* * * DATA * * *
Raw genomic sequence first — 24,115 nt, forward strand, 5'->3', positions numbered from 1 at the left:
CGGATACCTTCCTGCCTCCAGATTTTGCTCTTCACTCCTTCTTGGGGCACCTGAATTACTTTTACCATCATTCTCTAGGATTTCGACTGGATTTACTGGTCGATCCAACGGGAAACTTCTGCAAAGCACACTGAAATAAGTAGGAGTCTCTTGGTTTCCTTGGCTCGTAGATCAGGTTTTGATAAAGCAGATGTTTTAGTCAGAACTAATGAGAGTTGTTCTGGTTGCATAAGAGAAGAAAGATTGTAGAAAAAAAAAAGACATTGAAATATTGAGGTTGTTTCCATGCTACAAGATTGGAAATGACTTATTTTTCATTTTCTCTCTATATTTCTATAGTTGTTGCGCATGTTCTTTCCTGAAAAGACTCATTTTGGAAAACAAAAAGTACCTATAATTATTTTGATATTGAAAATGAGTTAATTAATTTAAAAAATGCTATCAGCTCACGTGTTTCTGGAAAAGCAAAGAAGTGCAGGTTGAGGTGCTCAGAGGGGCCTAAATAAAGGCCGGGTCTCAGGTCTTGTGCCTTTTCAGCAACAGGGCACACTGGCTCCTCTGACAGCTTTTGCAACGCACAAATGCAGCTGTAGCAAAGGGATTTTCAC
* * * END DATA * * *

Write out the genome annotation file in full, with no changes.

Raw genomic sequence first — 24,115 nt, forward strand, 5'->3', positions numbered from 1 at the left:
CGGATACCTTCCTGCCTCCAGATTTTGCTCTTCACTCCTTCTTGGGGCACCTGAATTACTTTTACCATCATTCTCTAGGATTTCGACTGGATTTACTGGTCGATCCAACGGGAAACTTCTGCAAAGCACACTGAAATAAGTAGGAGTCTCTTGGTTTCCTTGGCTCGTAGATCAGGTTTTGATAAAGCAGATGTTTTAGTCAGAACTAATGAGAGTTGTTCTGGTTGCATAAGAGAAGAAAGATTGTAGAAAAAAAAAAGACATTGAAATATTGAGGTTGTTTCCATGCTACAAGATTGGAAATGACTTATTTTTCATTTTCTCTCTATATTTCTATAGTTGTTGCGCATGTTCTTTCCTGAAAAGACTCATTTTGGAAAACAAAAAGTACCTATAATTATTTTGATATTGAAAATGAGTTAATTAATTTAAAAAATGCTATCAGCTCACGTGTTTCTGGAAAAGCAAAGAAGTGCAGGTTGAGGTGCTCAGAGGGGCCTAAATAAAGGCCGGGTCTCAGGTCTTGTGCCTTTTCAGCAACAGGGCACACTGGCTCCTCTGACAGCTTTTGCAACGCACAAATGCAGCTGTAGCAAAGGGATTTTCAC